Movement along fault zones and slip planes may cause significant shear deformations of wellbores that appear as lateral displacement of the pipe. These often form an “S” shape with two distinct bends in opposite directions.
Faults may move due to:
- ongoing tectonic activity
- changes in the in-situ stresses caused by pore pressure depletion during production operations
- pore pressure increases that can occur due to well drilling, stimulation or disposal of produced water.
The width of the fault zone can vary from less than a metre to several tens of metres. This is dependent on the strength of the rock and the total amount of movement that has occurred on the fault over geologic time.
Faults along major plate boundaries may consist of a series of discrete shear displacements through formations that have been greatly remolded due to the ongoing movement. Determining the scale and direction of shear displacements in wellbores can be used to map fault movements.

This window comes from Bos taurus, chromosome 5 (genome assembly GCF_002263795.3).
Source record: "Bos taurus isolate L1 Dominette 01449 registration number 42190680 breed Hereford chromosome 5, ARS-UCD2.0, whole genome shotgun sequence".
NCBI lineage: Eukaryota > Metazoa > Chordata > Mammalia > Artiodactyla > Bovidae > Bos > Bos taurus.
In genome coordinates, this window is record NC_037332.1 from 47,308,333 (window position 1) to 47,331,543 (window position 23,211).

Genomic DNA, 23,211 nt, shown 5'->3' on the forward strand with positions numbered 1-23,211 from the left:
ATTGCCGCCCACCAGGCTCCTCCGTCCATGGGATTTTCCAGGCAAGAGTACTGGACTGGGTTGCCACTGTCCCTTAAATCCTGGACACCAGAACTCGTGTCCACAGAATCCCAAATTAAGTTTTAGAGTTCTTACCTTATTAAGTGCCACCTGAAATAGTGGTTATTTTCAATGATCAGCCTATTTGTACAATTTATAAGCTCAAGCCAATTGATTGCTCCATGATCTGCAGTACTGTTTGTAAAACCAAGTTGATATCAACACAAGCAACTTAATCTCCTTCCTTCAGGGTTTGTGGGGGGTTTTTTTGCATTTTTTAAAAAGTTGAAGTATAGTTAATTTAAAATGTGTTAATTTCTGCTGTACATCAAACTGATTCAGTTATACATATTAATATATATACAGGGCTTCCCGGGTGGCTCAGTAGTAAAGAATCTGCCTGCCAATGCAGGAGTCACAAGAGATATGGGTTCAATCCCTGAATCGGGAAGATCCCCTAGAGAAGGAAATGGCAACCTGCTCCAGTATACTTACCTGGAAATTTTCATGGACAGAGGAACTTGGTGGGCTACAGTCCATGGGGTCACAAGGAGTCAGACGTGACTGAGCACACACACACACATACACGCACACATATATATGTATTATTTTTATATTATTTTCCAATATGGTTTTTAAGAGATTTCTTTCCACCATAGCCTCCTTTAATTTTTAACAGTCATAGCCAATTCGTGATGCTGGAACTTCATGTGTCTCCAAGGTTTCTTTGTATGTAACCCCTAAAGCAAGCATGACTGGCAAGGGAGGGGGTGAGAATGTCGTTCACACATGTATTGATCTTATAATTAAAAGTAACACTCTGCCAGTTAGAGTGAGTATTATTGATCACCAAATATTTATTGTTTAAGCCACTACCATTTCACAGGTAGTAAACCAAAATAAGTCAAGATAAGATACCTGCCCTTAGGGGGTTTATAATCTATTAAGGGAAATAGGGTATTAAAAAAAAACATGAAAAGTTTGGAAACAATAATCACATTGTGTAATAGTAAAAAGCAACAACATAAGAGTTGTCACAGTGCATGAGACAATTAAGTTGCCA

Mapping can help Operators understand the in-situ stress regime. They can correlate fault movement events to earthquakes or oil and gas production or waste injection operations.
Shear deformations on slip planes associated with bedding planes, geological unconformities, facies changes and existing rock joints typically occur over intervals of less than 1 m.
In competent formations at depth, the shear may occur along a single discrete plane. There may be very little plastic deformation of the formation material as it impacts the pipe.
At shallow depths, formations or sediments are typically softer. The shear deformation is usually distributed over longer intervals. This is because the surrounding soil deforms instead of the pipe. In these cases, a discrete plane of weakness in the formation may not be apparent.
Well operations and reservoir processes affecting shear
Shear caused by water injection
Water injection into a depleted reservoir or disposal zone tends to cause localized increases in pore pressure in the injection zone. This causes a decrease in the effective stress acting on existing slip planes such as faults and fracture networks in the formation.